Podcast Episode 012 – Developing a Style


Developing your own unique style can be fantastic. It is, possibly, one of the questions I get asked the most. In today’s podcast episode 012 I am talking to you about some of the things to help you develop your own

Podcast Episode 012 – Developing a Style

I go through quite a few ways to help you if that is what you really want to do.

In the podcast, I did also talk about some artists and have some links for you to look at.

Joel Grimes http://www.joelgrimes.com/Artist.asp?ArtistID=12191&Akey=P7FJP8B4

Peter Eastway http://www.petereastway.com/

Kristy Mitchell https://www.kirstymitchellphotography.com/

Joel Tjintjelaar http://www.bwvision.com/

Julia Anna Gospodarou http://www.juliaannagospodarou.com/

Art Wolfe http://artwolfe.com/

Brooke Shaden http://brookeshaden.com/gallery/


Matty Smith http://www.mattysmithphoto.com/

Rick Amor http://www.rickamor.com.au/

There are so many different styles of photography out there. With that means you can also try so many different things. Experiment as you try to work out what you want to do.


I’ve been playing around with my own style for many years, however, that doesn’t mean it hasn’t changed over the years. It is always changing and evolving. As I change, it changes as well.

If you follow me on Instagram you may have noticed that I have been experimenting a lot more. I’m playing around with some new techniques for me. It is good to do. I like to see where I can go with it and then decide if I like it. There is no guarantee and I could end up disregarding it.

At the moment the experimentation is just with processing, but eventually, it will go to taking photos as well.


I am going to show you a few of the new photos. There was going to do a whole blog post on it, but I’m not sure I am ready to do that just yet. I hope you don’t mind. There aren’t many photos, but you can see what I’ve been trying.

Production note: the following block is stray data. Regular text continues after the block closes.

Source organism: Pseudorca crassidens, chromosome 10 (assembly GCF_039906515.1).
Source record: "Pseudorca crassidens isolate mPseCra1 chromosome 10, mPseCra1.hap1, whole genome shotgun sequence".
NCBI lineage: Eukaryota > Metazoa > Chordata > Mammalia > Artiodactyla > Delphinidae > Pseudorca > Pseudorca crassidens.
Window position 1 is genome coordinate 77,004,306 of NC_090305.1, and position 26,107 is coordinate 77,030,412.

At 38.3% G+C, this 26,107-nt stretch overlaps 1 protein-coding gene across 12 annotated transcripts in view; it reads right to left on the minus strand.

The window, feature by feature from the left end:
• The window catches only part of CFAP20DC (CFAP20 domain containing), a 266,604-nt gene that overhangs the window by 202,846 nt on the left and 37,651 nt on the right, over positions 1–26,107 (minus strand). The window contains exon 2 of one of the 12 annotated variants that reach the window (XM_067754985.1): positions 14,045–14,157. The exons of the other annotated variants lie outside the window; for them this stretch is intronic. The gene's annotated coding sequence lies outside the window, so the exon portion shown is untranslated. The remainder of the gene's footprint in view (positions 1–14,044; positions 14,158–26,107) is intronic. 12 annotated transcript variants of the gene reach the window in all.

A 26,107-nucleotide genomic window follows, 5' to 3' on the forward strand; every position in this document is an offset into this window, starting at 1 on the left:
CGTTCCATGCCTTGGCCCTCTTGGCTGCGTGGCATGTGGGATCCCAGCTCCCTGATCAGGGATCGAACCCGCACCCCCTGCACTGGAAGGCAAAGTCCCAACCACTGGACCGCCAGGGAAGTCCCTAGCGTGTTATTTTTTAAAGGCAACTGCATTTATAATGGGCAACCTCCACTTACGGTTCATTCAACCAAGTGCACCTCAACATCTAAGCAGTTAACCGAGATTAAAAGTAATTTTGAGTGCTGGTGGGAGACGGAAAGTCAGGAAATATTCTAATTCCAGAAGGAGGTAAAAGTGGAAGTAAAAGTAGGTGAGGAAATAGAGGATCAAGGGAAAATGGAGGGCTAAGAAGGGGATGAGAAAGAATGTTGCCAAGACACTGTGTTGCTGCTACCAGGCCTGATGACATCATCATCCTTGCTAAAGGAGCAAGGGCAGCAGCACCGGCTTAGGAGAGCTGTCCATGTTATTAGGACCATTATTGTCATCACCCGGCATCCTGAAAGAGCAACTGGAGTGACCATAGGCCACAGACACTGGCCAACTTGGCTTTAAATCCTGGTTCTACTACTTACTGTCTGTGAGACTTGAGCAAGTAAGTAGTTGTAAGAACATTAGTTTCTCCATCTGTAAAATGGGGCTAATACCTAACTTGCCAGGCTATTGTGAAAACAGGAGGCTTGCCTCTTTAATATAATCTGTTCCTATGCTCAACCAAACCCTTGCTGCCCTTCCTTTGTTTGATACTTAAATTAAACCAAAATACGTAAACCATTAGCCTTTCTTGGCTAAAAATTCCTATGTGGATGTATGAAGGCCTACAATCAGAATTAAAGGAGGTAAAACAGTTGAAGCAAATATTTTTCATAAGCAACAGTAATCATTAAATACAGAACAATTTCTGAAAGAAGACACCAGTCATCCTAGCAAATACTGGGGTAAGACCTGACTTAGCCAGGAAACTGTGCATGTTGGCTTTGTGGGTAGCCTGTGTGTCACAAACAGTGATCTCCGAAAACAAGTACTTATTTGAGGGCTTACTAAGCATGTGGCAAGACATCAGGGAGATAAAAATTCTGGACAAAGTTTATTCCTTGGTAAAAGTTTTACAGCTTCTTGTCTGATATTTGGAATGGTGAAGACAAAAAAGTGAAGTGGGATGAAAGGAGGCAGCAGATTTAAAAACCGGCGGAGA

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  1. On white balance, I see it more like as a color balance in different light settings like bright daylight, cloudy/overcast daylight, etc. But, of course, my understanding can be wrong – I let the camera handle the white balance as you can sometimes see the camera make the adjustment in the electronic viewfinder.

    Regarding style, I’m probably all over the road. The photographers I follow, I look at their body of work, from where they were several years ago to present. I can see it in your work, how it has evolved. Since you rely on post-processing to complete your image, I can see how you’ve become quite excellent in setting the mood. In the pure sense, there has always been a measure of post-processing. In the film days, it was the processing lab that adjusted the brightness/contrast, the color balance, vibrancy, etc. depending upon which tech was developing your roll(s) of film.

    You mentioned Chernobyl, that has become one eerie place. Those that have gone back into the dead zone say it’s like time just stopped, everything left in place. I don’t know if you saw a WP photoblog several years ago (2012-14) that focused strictly focused on abandoned places in Asia, mostly Japan. He did very little post-processing except to resize images for the blog. He kept it at a minimum to preserve the eeriness of the places he visited.

    1. I use white balance sometimes, but more in the way I used filters for light when using film, but I think my camera handles it well most of the time.

      Thank you David, glad to see that you have seen my work evolve. It certainly has and seems to be going through another transmission right now. Not sure where it will end up, but that is the fun of it all I think. You are right, people who never did film never seem to realise that. Places that just put your photos through and did nothing else were not highly regarded.

      Yes, I would love to go to Chernobyl, I think it would be an incredible place to visit, for the reasons you have said. Time standing still. I know there is an island off Japan that is like that. I may have seen the blog post you are talking about, but don’t really remember it.
      Thank you David.

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